Breaking the Silence

Stephen Poliakoff
Nottingham Playhouse

Production photo by Robert Day

Poliakoff's play about a family in post-Revolution Russia travelling across the country in a dilapidated railway carriage hasn't been revived, it's believed, since it premiered at the Barbican Pit in 1984. That must mean one of two things: it's not as good as some of the writer's other works or it's incredibly difficult to stage. After seeing Esther Richardson's production at Nottingham Playhouse, it's evident that the latter is definitely the case.

Breaking the Silence poses a major problem because the action never leaves the railway carriage; we get to hear what's happening in the outside world but the Pesiakoff family's relationships and destiny are played out in the confines of a filthy, unappealing coach in which they're forced to make their home.

The Playhouse has solved the difficulty by bringing in designer Jamie Vartan who's worked on other productions at Nottingham including the Brian Clough comedy Old Big 'Ead in The Spirit of the Man. Vartan has come up with an amazing set which captures the decrepitude of the railway carriage, so alien to the Pesiakoffs who considered themselves part of the Russian aristocracy. There's also a filmic look at the start and during scene changes.

With atmospheric lighting from James Farncombe and intriguing sound from Stuart Briner, the technical excellence of Breaking the Silence could quite easily be the most prominent feature of the play, especially because of a visually striking ending. But the acting is first rate and is in no way overshadowed by the set.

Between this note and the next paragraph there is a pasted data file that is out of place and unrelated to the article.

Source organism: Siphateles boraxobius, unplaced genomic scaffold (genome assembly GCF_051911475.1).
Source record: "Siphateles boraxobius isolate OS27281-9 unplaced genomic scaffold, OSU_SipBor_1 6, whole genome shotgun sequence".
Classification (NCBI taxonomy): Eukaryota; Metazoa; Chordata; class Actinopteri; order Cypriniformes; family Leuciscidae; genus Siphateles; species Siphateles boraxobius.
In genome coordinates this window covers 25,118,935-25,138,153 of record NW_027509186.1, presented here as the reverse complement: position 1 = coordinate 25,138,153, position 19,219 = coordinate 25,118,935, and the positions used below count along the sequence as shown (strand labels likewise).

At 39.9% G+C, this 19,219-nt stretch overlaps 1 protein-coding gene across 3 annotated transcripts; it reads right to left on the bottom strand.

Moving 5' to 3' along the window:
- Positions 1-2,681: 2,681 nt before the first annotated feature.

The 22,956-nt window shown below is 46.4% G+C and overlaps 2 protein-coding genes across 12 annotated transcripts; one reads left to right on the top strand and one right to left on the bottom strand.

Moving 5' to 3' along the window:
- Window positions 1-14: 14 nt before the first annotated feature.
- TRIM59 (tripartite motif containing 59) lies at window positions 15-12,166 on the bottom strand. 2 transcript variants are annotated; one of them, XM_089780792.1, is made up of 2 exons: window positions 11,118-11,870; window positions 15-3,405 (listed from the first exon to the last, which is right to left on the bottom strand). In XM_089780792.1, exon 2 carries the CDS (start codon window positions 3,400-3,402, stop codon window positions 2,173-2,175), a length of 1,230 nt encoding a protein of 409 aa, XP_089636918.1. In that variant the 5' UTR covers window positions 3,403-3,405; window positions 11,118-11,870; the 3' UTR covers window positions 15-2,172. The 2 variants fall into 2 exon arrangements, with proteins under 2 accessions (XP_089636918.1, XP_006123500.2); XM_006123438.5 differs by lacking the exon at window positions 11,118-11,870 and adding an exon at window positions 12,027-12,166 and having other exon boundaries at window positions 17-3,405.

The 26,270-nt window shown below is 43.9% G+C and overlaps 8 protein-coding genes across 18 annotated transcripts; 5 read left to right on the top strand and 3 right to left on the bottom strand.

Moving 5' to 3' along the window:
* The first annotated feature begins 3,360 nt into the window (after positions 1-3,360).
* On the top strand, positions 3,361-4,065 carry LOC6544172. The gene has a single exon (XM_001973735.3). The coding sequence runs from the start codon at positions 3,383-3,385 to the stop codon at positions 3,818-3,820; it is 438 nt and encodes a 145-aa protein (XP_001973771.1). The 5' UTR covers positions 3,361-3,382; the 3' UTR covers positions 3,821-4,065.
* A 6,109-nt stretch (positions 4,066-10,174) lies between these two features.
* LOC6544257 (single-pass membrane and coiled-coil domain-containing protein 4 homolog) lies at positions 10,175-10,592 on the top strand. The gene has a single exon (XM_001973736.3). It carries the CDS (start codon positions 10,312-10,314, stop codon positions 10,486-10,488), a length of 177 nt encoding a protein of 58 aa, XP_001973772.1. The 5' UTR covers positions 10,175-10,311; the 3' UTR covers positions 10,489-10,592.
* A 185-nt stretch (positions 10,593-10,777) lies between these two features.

Breaking the Silence traces how Nikolai, who's forced out of his comfortable home by the authorities to become a telephone examiner, pursues his dream of becoming the first person in the world to record sound on film. It's a role inspired by Poliakoff's grandfather who, like Nikolai, was an inventor and did a similar job.

Poliakoff also traces how living on a train affects the individual members of the Pesiakoff family, their relationships changing as drastically as their country which is ripped apart by civil war.

Philip Bretherton gives an absorbing performance as Nikolai, steadfast in his refusal to bow down to the authorities; passionate about his work; quick to lose his temper; and a proud father who, despite being a good family man, is prepared to risk everything to fulfil his dream.

Bretherton looks every inch an elegant aristocrat and there's just the hint of a mad professor in his portrayal which fits the role perfectly.

There's excellent support from Diana Kent as Nikolai's loyal wife Eugenia, who covers up for him by fabricating records which the authorities demand of him; and Celia Meiras as the rebellious maid Polya who's an invaluable help to Nikolai's work.

Ilan Goodman almost steals the show as the Pesiakoffs' son Sasha, developing from a frightened, timid boy into a confident teenager whose close relationship with his father is tested as the youngster doesn't share his father's desire for non-conformism.

I didn't like Owen Aaronovitch's depiction of the party official who's Nikolai's boss - to me he came across as an East End petty crook rather than an intimidating Russian oppressor.

There are times when the pace flags noticeably, especially in the scenes featuring the two women. This is hardly surprising in a play which lasts two-and-a-half hours and is set in only one location.

But overall it's an admirable presentation of a rarely performed work which has become one of the impressive hallmarks of Nottingham Playhouse.

"Breaking the Silence" runs until Saturday, May 31st

Reviewer: Steve Orme

Are you sure?